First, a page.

Sona Kang

Sona Kang

Title
Assistant Professor
Department
Dept of Nutritional Sciences & Toxicology
Research Expertise and Interest
epigenetics
Research Description

Why should we consider epigenetics in metabolic disorders?

Complex metabolic disorders including obesity and type 2 diabetes result from intricate interactions between internal genetic makeup and external environment, which is mediated by epigenetic mechanisms. There are compelling reasons to think epigenetic control may have a direct role in the pathogenesis of metabolic dysregulation; 1) Genetic differences can not fully explain many etiological features of metabolic disorders, such as high heritability, high discordance of metabolic disorders in adult monozygotic twins, and the close relationship with lifestyle factors. Therefore, other forms of non-genetic variation, such as epigenetic alterations, should be considered in the etiology. 2) Drugs that affect chromatin remodeling, such as the HDAC inhibitors are known to affect insulin sensitivity in cells, animal models, and human subjects.  3) Collective studies report global and locus-specific epigenetic changes at key metabolic genes often accompanying reduced gene expression in association with various metabolic perturbations.  4) Most convincingly, studies have shown that several mouse genetic models carrying mutations in genes encoding epigenetic modifiers display marked metabolic phenotypes. Despite these notions, the accurate role for the epigenetic modifiers in metabolic regulation largely remains unknown.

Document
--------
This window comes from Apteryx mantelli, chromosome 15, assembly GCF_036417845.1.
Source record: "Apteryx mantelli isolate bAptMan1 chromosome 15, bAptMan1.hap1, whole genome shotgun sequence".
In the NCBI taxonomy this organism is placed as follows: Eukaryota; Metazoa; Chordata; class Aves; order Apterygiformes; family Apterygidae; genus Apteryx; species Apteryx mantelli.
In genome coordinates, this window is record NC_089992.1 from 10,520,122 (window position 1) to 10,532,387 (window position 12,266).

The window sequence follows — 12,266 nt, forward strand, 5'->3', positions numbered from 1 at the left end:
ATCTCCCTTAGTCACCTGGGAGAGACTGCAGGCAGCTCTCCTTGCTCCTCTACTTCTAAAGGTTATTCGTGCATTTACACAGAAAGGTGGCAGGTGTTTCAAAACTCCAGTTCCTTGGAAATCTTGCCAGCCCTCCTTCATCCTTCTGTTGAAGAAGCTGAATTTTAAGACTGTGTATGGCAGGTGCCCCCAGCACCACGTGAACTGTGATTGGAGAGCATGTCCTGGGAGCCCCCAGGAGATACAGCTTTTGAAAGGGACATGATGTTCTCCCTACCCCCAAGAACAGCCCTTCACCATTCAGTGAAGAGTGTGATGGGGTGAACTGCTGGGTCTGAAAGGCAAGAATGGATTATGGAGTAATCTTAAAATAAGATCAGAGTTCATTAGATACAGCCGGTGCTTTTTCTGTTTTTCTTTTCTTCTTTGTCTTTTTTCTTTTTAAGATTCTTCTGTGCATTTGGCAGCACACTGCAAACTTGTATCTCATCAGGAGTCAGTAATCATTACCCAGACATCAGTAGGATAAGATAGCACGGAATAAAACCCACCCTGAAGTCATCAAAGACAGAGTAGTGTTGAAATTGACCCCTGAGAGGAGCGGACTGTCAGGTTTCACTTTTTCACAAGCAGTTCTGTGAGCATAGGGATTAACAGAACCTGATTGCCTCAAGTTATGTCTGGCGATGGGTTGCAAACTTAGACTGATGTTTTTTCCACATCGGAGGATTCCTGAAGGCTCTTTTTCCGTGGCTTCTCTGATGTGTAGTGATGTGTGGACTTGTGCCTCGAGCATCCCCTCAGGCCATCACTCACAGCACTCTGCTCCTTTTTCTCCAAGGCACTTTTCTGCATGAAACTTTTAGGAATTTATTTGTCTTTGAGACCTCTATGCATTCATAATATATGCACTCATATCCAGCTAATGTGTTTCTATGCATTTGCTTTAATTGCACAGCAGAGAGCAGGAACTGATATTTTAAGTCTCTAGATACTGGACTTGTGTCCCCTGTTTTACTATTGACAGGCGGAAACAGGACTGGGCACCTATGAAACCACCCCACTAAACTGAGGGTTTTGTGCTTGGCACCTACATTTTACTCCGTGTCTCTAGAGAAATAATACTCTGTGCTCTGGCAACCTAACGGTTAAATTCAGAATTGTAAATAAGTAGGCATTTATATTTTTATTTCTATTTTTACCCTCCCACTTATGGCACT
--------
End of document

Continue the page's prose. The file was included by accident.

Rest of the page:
Epigenomic profiling is a powerful discovery tool.

Insulin resistance is a sine qua non of type 2 diabetes and is associated with many other clinical conditions including obesity, cardiovascular diseases, and cancer. As an effort to identify novel transcriptional pathways of insulin resistance, we constructed global transcriptional and H3K27ac enhancer maps of insulin resistance using comparative models of insulin resistance induced by dexamethasone (Dex) or tumor necrosis factor- (TNF) in cultured adipocytes. As a result, we detected several locus-specific H3K27ac positive enhancers that display coordinate regulation nearby the co-induced genes by Dex and TNF. Motif analysis on these enhancer regions led us to discover transcriptional pathways insulin resistance, from which I demonstrated the biological significance of the glucocorticoid receptor (GR) and vitamin D receptor (VDR) as common nodes for Dex and TNF mediated insulin resistance. Further, through integrative analysis of our epigenomic and transcriptomic data, we unraveled a core target genes of GR and VDR that can be used as molecular signature of insulin resistance. These studies illustrate the power of epigenomic profiling as a tool for the identification of novel pathogenic disease mechanisms.

Our research mission

Our research goal is to gain more accurate understanding of how epigenetic and transcriptional regulators control (patho)physiology of adipose and other metabolic tissues. Ultimately, we hope to identify novel drug targets for more safe and efficient therapeutic intervention to relevant metabolic disorders including obesity and type 2 diabetes. The key questions that we address are; 1) What are the core epigenetic events underlying obesity and insulin resistance, especially in the fat tissue? 2) Does the adverse epigenetic have a direct contribution to the pathogenesis?, 3) If so, how does so?, and, 4) Can we fix the adverse epigenetic events to mitigate the condition?

 

To answer these questions, we are uniquely geared to integrate a wide variety of approaches, from highly mechanistic studies in vitro and in vivo, metabolic characterization of genetically modified mouse models, and to global profiling studies such ahs ChIP-Seq and RNA-Seq. 

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